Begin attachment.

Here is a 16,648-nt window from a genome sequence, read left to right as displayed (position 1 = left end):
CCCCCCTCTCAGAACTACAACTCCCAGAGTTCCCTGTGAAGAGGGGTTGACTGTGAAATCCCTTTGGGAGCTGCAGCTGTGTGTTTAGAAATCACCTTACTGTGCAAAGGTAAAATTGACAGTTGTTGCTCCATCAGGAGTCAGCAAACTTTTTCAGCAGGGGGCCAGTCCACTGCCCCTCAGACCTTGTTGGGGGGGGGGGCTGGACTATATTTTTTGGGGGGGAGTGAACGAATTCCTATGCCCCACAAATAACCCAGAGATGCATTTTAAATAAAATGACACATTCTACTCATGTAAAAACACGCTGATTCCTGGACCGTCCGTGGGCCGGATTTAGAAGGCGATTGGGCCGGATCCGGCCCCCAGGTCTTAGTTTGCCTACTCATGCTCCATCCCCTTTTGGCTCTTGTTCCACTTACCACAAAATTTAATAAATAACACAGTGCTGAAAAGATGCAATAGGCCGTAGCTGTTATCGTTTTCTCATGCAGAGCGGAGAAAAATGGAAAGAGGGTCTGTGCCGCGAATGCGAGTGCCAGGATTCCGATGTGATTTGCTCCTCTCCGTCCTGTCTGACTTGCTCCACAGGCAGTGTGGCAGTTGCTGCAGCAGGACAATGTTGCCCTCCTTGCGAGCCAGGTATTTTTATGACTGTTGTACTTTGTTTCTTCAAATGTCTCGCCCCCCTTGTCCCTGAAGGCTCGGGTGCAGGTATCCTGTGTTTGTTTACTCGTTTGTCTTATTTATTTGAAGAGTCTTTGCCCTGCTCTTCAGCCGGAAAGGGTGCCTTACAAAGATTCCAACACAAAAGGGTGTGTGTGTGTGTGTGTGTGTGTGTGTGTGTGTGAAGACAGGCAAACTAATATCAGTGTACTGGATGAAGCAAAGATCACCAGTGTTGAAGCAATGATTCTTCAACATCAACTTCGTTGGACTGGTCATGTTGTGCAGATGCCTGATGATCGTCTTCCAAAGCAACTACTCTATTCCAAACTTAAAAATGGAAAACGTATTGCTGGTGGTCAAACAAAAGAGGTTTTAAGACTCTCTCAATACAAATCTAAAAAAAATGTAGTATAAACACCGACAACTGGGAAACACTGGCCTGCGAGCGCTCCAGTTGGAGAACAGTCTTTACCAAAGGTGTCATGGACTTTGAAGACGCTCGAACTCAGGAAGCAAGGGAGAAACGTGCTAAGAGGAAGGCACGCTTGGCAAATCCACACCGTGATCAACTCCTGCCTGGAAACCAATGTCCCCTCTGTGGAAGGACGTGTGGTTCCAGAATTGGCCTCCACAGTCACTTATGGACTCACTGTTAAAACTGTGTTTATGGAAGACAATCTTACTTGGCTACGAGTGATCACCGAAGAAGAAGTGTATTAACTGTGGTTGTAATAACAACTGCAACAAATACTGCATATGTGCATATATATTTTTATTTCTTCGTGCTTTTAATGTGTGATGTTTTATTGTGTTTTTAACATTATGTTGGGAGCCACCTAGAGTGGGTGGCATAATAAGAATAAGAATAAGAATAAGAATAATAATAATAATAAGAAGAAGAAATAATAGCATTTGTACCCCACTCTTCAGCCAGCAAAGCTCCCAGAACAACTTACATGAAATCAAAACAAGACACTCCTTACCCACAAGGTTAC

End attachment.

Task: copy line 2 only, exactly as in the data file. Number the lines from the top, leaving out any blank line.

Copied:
CCCCCCTCTCAGAACTACAACTCCCAGAGTTCCCTGTGAAGAGGGGTTGACTGTGAAATCCCTTTGGGAGCTGCAGCTGTGTGTTTAGAAATCACCTTACTGTGCAAAGGTAAAATTGACAGTTGTTGCTCCATCAGGAGTCAGCAAACTTTTTCAGCAGGGGGCCAGTCCACTGCCCCTCAGACCTTGTTGGGGGGGGGGGCTGGACTATATTTTTTGGGGGGGAGTGAACGAATTCCTATGCCCCACAAATAACCCAGAGATGCATTTTAAATAAAATGACACATTCTACTCATGTAAAAACACGCTGATTCCTGGACCGTCCGTGGGCCGGATTTAGAAGGCGATTGGGCCGGATCCGGCCCCCAGGTCTTAGTTTGCCTACTCATGCTCCATCCCCTTTTGGCTCTTGTTCCACTTACCACAAAATTTAATAAATAACACAGTGCTGAAAAGATGCAATAGGCCGTAGCTGTTATCGTTTTCTCATGCAGAGCGGAGAAAAATGGAAAGAGGGTCTGTGCCGCGAATGCGAGTGCCAGGATTCCGATGTGATTTGCTCCTCTCCGTCCTGTCTGACTTGCTCCACAGGCAGTGTGGCAGTTGCTGCAGCAGGACAATGTTGCCCTCCTTGCGAGCCAGGTATTTTTATGACTGTTGTACTTTGTTTCTTCAAATGTCTCGCCCCCCTTGTCCCTGAAGGCTCGGGTGCAGGTATCCTGTGTTTGTTTACTCGTTTGTCTTATTTATTTGAAGAGTCTTTGCCCTGCTCTTCAGCCGGAAAGGGTGCCTTACAAAGATTCCAACACAAAAGGGTGTGTGTGTGTGTGTGTGTGTGTGTGTGTGTGTGAAGACAGGCAAACTAATATCAGTGTACTGGATGAAGCAAAGATCACCAGTGTTGAAGCAATGATTCTTCAACATCAACTTCGTTGGACTGGTCATGTTGTGCAGATGCCTGATGATCGTCTTCCAAAGCAACTACTCTATTCCAAACTTAAAAATGGAAAACGTATTGCTGGTGGTCAAACAAAAGAGGTTTTAAGACTCTCTCAATACAAATCTAAAAAAAATGTAGTATAAACACCGACAACTGGGAAACACTGGCCTGCGAGCGCTCCAGTTGGAGAACAGTCTTTACCAAAGGTGTCATGGACTTTGAAGACGCTCGAACTCAGGAAGCAAGGGAGAAACGTGCTAAGAGGAAGGCACGCTTGGCAAATCCACACCGTGATCAACTCCTGCCTGGAAACCAATGTCCCCTCTGTGGAAGGACGTGTGGTTCCAGAATTGGCCTCCACAGTCACTTATGGACTCACTGTTAAAACTGTGTTTATGGAAGACAATCTTACTTGGCTACGAGTGATCACCGAAGAAGAAGTGTATTAACTGTGGTTGTAATAACAACTGCAACAAATACTGCATATGTGCATATATATTTTTATTTCTTCGTGCTTTTAATGTGTGATGTTTTATTGTGTTTTTAACATTATGTTGGGAGCCACCTAGAGTGGGTGGCATAATAAGAATAAGAATAAGAATAAGAATAATAATAATAATAAGAAGAAGAAATAATAGCATTTGTACCCCACTCTTCAGCCAGCAAAGCTCCCAGAACAACTTACATGAAATCAAAACAAGACACTCCTTACCCACAAGGTTAC